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Mark Arcand (right), brother of James Smith Cree Nation stabbing victim Bonnie Burns, and Brian (second right), husband of Bonnie, pause behind pictures of Bonnie during a news conference in Saskatoon, Saskatchewan, Canada on 7 September 2022. The killings in the remote community in Saskatchewan province in western Canada are among the deadliest incidents of mass violence to ever hit the nation. (Photo by Cole Burston, AFP, Getty)

Both Suspects in Canadian Mass Stabbing Attack Dead

Both suspects in a stabbing attack in the province of Saskatchewan, Canada, are dead. The stabbings left 10 people dead.

Brothers Myles and Damien Sanderson were suspected of committing several stabbings in 13 different locations throughout the indigenous James Smith Cree Nation community and Weldon, a rural village nearby. Investigators have not yet determined a motive in the attacks, although they have said that while some of the victims were singled out, others were picked at random.

The first stabbing was reported within the James Smith Cree Nation before 6:00 a.m. local time on Monday, 5 September. Additional calls to emergency responders were made soon after, reporting other stabbings in various locations.

A state of emergency was issued for the James Smith Cree Nation, according to BBC News. A dangerous person alert was also issued to all mobile phones registered in the provinces of Saskatchewan, Alberta, and Manitoba. 

It remains unknown whether the brothers executed the attacks simultaneously. Once they were identified as the suspects behind the stabbings, law enforcement initiated a manhunt for them.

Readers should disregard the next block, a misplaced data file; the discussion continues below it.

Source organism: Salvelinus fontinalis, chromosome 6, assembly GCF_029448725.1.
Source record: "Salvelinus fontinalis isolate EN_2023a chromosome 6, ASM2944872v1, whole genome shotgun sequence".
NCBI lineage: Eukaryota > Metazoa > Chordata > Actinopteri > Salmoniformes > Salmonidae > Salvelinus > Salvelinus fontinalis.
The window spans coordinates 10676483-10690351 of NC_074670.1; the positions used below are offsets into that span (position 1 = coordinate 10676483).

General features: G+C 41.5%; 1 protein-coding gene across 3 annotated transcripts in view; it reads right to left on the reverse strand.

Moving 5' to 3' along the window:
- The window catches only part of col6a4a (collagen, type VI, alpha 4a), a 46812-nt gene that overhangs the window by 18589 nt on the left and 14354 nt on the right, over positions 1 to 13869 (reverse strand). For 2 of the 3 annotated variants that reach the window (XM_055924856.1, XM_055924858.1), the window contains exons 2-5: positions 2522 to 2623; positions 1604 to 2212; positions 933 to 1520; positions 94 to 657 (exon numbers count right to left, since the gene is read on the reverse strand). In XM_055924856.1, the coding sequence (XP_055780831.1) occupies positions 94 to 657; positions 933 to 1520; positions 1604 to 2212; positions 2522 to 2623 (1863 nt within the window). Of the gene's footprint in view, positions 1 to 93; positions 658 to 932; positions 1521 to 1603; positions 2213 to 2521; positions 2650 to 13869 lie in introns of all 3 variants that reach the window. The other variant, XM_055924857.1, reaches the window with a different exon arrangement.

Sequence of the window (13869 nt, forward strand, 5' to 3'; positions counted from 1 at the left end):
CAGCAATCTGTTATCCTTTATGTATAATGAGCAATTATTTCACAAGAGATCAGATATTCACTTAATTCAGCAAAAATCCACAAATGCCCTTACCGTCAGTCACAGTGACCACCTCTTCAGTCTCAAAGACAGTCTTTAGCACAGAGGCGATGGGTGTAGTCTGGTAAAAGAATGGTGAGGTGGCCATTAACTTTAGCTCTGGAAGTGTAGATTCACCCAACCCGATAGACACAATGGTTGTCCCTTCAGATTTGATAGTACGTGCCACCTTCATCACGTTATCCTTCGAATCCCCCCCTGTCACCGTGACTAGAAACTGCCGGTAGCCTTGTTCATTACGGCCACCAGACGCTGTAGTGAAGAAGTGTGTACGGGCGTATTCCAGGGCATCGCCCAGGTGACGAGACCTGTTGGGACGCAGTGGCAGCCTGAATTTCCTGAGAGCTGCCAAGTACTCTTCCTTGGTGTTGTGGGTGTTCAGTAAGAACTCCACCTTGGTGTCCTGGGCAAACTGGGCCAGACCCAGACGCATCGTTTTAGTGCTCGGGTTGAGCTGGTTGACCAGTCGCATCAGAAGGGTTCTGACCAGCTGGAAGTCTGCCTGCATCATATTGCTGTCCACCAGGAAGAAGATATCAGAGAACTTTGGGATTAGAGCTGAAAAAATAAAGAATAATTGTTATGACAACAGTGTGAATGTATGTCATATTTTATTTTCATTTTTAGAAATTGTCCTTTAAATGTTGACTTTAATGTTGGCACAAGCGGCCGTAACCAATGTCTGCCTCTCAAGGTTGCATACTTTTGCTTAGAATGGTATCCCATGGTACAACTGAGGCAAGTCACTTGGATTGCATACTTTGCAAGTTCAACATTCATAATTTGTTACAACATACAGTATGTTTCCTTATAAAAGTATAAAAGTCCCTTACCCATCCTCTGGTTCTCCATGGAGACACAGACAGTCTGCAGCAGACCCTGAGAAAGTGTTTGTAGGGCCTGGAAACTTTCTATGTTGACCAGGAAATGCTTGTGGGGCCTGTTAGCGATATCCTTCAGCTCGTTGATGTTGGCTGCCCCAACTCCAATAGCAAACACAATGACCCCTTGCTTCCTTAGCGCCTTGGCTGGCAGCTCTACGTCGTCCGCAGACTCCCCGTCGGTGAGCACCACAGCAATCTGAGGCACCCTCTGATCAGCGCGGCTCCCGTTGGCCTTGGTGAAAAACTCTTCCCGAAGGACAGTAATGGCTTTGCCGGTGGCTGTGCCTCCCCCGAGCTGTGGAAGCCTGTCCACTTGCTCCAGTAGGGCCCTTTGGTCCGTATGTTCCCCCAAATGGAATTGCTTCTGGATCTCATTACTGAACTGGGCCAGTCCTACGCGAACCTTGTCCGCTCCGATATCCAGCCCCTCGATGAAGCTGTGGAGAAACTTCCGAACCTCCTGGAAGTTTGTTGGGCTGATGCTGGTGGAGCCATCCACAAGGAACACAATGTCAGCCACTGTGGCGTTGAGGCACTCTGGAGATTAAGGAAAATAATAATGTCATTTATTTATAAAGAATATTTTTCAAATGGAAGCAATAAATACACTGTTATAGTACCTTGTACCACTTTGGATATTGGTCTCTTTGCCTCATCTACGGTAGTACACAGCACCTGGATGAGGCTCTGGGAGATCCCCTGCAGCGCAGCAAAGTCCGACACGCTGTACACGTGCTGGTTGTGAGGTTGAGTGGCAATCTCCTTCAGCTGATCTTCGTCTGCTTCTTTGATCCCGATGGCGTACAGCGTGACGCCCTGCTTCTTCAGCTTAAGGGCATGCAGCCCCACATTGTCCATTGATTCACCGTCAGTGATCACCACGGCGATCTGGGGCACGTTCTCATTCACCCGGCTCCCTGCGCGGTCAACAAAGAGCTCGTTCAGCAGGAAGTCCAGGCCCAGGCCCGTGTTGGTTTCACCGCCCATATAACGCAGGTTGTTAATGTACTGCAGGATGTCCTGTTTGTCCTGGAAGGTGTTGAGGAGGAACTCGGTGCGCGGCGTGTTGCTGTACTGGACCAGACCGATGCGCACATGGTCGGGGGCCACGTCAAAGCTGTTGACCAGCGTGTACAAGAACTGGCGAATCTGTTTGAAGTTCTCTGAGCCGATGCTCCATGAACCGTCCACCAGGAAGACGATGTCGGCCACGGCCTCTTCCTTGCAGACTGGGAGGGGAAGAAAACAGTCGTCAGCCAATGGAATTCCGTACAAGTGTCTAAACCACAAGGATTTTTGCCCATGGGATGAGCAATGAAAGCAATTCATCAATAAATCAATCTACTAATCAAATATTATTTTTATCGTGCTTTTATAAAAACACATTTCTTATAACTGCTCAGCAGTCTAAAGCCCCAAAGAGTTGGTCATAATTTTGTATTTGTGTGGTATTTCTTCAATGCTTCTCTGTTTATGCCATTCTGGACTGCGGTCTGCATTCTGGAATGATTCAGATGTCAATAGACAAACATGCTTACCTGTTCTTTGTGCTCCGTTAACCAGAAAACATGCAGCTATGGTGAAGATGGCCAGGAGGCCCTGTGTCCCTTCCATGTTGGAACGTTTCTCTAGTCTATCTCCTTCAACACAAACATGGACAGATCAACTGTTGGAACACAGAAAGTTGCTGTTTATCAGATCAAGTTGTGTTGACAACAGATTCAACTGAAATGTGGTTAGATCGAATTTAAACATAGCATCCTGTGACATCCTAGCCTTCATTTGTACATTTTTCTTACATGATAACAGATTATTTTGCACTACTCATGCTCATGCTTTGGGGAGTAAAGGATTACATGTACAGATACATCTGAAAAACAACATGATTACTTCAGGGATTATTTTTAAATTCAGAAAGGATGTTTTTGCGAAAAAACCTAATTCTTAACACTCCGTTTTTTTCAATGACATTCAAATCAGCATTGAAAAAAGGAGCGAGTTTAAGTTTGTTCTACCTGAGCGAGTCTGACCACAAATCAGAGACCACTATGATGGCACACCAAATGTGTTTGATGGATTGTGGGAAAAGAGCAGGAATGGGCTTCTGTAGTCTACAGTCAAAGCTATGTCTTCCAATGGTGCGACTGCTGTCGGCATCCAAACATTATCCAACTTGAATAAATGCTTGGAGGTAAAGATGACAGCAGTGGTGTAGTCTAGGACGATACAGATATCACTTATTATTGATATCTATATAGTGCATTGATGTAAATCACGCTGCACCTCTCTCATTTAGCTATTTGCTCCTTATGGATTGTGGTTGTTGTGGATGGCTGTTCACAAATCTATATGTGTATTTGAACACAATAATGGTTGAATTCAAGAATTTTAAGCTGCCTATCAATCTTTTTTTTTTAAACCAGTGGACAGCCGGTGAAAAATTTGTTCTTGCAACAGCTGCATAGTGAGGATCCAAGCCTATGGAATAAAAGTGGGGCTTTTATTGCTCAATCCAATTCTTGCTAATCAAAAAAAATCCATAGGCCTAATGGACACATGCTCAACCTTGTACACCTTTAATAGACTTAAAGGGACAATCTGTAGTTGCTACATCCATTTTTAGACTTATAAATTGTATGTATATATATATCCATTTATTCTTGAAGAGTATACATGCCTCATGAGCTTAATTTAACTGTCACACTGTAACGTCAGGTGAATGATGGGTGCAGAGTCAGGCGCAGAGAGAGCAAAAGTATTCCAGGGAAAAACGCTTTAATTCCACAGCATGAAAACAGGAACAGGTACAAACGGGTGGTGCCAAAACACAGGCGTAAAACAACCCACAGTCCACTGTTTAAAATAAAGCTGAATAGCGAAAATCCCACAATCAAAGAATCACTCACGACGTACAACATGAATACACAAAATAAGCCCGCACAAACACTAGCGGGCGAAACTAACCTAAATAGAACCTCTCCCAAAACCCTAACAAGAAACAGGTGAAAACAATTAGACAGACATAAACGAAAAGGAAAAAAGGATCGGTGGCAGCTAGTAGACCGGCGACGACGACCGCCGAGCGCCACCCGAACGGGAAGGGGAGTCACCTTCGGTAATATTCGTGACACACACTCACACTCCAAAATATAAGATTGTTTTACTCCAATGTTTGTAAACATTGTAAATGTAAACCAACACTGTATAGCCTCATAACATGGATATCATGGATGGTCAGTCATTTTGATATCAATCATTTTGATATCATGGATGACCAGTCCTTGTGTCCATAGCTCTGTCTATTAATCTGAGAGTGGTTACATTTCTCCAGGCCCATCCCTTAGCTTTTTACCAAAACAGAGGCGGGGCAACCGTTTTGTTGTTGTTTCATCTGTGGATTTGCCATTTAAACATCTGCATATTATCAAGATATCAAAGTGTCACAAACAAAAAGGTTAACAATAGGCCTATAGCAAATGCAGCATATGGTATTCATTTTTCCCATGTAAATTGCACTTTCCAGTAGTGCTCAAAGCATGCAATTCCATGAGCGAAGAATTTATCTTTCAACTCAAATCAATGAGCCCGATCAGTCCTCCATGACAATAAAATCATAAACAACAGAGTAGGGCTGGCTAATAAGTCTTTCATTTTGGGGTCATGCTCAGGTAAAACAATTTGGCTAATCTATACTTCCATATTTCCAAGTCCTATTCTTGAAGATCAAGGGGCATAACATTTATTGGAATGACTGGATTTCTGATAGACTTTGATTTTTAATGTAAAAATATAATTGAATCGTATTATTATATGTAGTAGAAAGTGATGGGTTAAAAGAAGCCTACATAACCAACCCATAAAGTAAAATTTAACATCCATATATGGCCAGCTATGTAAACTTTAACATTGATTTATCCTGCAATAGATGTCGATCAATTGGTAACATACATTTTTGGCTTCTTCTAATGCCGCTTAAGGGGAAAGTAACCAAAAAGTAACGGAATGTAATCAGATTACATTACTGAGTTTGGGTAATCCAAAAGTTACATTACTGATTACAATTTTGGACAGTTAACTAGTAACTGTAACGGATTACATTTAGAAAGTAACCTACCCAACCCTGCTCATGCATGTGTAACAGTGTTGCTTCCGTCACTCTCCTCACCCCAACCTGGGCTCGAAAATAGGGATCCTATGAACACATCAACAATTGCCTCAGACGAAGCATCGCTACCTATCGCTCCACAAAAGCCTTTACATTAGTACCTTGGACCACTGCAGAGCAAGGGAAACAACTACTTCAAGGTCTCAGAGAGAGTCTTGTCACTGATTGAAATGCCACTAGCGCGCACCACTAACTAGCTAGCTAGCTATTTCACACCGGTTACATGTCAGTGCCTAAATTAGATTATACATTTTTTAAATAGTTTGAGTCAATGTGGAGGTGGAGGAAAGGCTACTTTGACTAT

Law enforcement has released the identities of the victims, nine of whom were from the indigenous community. The ages of the victims ranged from 23 to 78 years old with several of them sharing the familial name of Burns.

One of the victims, Lydia Gloria Burns, was a first responder to the crisis, according to her brother.

The stabbing attack also left 18 other people injured and authorities said they would not be releasing their identities.

One of the suspects, Damien Sanderson, was discovered dead on Tuesday with wounds that authorities say were not self-inflicted, but they have not determined if Myles Sanderson was involved in that death.

Myles Sanderson was arrested on Wednesday, 7 September. Royal Canadian Mounted Police had received a call on Wednesday afternoon, with witnesses reporting sightings of either Sanderson or the stolen truck he was driving. Emergency responders were called to attend to Sanderson, and he was taken to a hospital in Saskatoon, Canada, where he was pronounced dead after going into “medical distress.”  

An independent investigation will look into Myles Sanderson’s death and law enforcement’s response, according to the New York Times.

Prior to the stabbings and his own death, Myles Sanderson was the subject of arrest warrants. On 1 February 2022, he was granted a statutory release by the Canadian Parole Board. “The board said in the ruling that it didn’t believe Sanderson would present a risk to the public if released,” CNN reported. Sanderson was released into the community under direct supervision.

The use of edged weapons in mass attacks or terror incidents has been climbing in recent years—particularly because these weapons are so easy to obtain.

According to Joshua Sinai, professor of practice at Capital Technology University and a senior analyst at TorchStone Global, “There are numerous advantages for the perpetrators to use edged weapons in a terrorist attack. Knives can be easily purchased at a store or taken from a kitchen drawer, thereby making it difficult to control or restrict their use in an attack. Thus, it is easy for the potential perpetrators to avoid detection because acquiring an edged weapon will not arouse suspicion that a violent attack might be imminent.

“Their use requires little advance planning or funding, and gaining access to their unexpecting and defenseless victims is far from challenging, especially in public areas where edged weapons are easily concealed,” Sinai wrote for Security Management. “The shortened timeframes used in edged weapons attacks can make it difficult, although still possible, to predict the imminence and location of such attacks.”